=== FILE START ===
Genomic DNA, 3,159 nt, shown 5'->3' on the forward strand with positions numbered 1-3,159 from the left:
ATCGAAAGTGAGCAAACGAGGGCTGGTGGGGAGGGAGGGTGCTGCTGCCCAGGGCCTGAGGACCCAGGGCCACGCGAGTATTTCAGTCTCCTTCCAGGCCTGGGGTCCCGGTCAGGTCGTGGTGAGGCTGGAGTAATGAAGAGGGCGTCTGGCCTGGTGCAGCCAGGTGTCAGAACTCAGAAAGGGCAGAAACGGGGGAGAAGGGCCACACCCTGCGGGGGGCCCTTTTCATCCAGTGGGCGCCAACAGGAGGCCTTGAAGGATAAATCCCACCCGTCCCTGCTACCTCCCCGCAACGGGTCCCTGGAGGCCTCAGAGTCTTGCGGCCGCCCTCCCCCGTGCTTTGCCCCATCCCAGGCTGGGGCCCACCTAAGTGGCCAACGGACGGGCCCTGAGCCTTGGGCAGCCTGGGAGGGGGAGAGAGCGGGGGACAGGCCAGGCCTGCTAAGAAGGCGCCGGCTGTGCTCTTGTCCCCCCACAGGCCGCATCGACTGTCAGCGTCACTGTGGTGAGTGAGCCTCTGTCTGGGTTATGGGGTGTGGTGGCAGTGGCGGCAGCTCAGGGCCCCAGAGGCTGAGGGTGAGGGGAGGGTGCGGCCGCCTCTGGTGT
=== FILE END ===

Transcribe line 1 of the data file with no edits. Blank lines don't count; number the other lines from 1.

Genomic DNA, 3,159 nt, shown 5'->3' on the forward strand with positions numbered 1-3,159 from the left: